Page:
Elected officials and major Texas bureaucrats won’t have to disclose as much information about their spouse’s property and financial activity in the future under a bill headed for Gov. Greg Abbott's desk.
The legislation essentially repeals an agency rule, drafted in the wake of ethics violations by a former House member, that spells out what must be included in personal financial statements filed by the governor, members of the Legislature and other high-ranking state officials.
The legislation passed Friday narrows the circumstances in which state officials would have to list holdings or other financial activity attributable to their spouse on those reports, which are filed annually with the Texas Ethics Commission.
Tom “Smitty” Smith, director of the liberal watchdog group Public Citizen of Texas, said the change will allow lawmakers to “hide assets in their spouse's name that are designed to influence their behavior as a legislator.”
“We call on the governor to reject it,” Smith said. “If he wants real ethics reform, this isn’t it. This is real ethics abuse.”
The change came in an amendment, by Houston GOP Sen. Joan Huffman, tacked onto a bill by Rep. Sarah Davis, R-Houston. Davis said the bill, adopted unanimously with the amendment in it, achieved “targeted disclosure.”
Under the rule adopted last year by the Ethics Commission, officials required to file reports must provide the details of their ownership in any community property and the holdings of spouses if they exercise “any" legal or factual control over the activity.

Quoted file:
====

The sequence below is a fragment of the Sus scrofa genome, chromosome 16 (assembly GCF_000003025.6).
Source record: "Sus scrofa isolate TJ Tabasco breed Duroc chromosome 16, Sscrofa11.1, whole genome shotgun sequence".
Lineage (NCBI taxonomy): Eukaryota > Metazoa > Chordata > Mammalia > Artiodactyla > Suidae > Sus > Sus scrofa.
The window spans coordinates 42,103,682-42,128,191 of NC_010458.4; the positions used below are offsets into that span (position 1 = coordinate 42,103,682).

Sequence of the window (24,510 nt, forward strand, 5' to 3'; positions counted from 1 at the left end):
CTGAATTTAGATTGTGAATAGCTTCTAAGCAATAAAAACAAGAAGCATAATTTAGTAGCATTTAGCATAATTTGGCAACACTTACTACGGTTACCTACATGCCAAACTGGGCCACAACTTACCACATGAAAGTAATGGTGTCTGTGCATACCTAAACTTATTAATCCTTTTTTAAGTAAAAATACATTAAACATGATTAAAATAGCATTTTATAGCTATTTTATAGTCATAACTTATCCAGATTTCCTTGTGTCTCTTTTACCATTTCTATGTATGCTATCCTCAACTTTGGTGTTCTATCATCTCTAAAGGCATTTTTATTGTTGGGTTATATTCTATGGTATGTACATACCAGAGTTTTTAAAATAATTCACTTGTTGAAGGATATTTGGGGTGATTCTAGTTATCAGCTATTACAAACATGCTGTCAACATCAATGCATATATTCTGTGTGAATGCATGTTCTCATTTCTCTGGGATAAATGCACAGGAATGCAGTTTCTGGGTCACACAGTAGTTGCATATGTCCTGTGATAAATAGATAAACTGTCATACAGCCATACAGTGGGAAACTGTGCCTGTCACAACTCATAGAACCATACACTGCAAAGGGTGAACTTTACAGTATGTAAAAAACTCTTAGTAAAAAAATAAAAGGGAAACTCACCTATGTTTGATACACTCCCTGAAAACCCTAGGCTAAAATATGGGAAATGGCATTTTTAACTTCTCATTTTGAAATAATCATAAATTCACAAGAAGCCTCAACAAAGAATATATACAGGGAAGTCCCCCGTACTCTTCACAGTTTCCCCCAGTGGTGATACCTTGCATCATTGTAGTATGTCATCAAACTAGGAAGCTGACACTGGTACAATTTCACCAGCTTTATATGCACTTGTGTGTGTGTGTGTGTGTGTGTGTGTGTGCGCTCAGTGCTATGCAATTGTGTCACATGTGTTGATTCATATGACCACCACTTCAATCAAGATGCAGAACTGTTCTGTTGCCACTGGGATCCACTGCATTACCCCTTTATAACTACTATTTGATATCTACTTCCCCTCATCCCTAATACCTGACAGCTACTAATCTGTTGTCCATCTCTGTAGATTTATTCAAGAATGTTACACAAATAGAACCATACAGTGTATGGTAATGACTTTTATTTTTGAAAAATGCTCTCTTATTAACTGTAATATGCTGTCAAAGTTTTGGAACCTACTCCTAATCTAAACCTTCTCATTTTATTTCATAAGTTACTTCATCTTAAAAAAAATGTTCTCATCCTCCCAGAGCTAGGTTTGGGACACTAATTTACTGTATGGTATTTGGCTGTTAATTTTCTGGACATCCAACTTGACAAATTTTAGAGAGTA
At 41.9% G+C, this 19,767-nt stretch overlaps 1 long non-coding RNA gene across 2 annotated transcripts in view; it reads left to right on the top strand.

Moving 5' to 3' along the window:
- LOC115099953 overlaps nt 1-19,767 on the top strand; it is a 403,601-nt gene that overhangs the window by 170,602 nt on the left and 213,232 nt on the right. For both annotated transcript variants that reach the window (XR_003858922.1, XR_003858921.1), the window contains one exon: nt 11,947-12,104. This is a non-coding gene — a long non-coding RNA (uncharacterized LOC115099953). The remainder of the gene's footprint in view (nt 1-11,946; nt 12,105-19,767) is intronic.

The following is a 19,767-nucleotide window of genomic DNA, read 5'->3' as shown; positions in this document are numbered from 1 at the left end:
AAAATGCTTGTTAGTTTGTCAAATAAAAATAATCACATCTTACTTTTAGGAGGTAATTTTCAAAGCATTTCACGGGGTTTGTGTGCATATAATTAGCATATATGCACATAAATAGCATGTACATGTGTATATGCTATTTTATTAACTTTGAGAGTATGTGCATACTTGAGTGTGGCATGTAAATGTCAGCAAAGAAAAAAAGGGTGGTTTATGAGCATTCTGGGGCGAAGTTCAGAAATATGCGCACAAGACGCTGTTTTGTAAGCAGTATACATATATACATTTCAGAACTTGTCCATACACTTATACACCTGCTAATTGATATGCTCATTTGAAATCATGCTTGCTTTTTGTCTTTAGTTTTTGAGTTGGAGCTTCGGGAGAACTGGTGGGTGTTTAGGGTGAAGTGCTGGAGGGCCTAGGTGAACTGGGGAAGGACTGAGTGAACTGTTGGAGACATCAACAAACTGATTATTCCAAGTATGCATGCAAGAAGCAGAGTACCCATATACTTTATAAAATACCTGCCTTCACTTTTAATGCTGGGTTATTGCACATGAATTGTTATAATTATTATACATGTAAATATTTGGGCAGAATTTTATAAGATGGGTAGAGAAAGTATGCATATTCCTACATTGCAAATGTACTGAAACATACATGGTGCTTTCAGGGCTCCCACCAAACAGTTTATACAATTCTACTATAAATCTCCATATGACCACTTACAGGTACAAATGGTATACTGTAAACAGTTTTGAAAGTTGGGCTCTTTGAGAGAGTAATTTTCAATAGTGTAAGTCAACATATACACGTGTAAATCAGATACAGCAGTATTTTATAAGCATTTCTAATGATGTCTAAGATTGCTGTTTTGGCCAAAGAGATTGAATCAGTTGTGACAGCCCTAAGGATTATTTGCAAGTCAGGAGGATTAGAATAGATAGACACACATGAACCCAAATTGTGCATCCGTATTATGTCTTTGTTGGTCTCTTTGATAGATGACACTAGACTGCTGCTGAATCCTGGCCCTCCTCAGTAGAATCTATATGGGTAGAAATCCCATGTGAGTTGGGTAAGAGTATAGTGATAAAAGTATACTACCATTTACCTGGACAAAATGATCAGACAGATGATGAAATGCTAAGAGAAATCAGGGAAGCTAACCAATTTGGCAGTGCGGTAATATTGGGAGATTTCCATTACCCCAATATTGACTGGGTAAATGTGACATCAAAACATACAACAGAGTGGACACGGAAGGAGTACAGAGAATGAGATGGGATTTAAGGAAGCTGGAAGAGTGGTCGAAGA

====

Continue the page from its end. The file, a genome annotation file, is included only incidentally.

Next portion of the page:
Under the bill headed to Abbott’s desk, the word “spouse” is deleted from that section of the law and instead it spells out the limited circumstances in which “community property” must be revealed.
If it becomes law, politicians and bureaucrats will have to reveal community property that is considered separate and under their exclusive control, or when they exert “both factual and legal” control over the property.
The rule adopted last year by the Ethics Commission came in the wake of a scandal involving former Rep. Linda Harper Brown, R-Irving, who failed to disclose vehicles, owned by a state transportation contractor, that she drove. Brown argued she didn’t have to list the cars on her personal financial statement because they were given to her husband as compensation for accounting work he did.
The Ethics Commission disagreed and fined her $2,000.
Natalia Ashley, executive director of the commission, said the rule clarifying when spousal property must be disclosed is “in line with the interpretation of that law in this sworn complaint action.”
Now Abbott will get the chance to repeal or keep that rule once HB 3511 hits his desk. An email seeking comment from the governor’s press office was not immediately answered.
Paul Hobby, chairman of the Texas Ethics Commission, said the rule adopted by the agency was designed to “clarify the statute and get maximum disclosure,” but he said the commission can only deal with what the Legislature puts in the law books.
“They control the statutes and we administer them. We fill in the gaps,” he said. “They create their own rules, and that’s the way it’s always been.”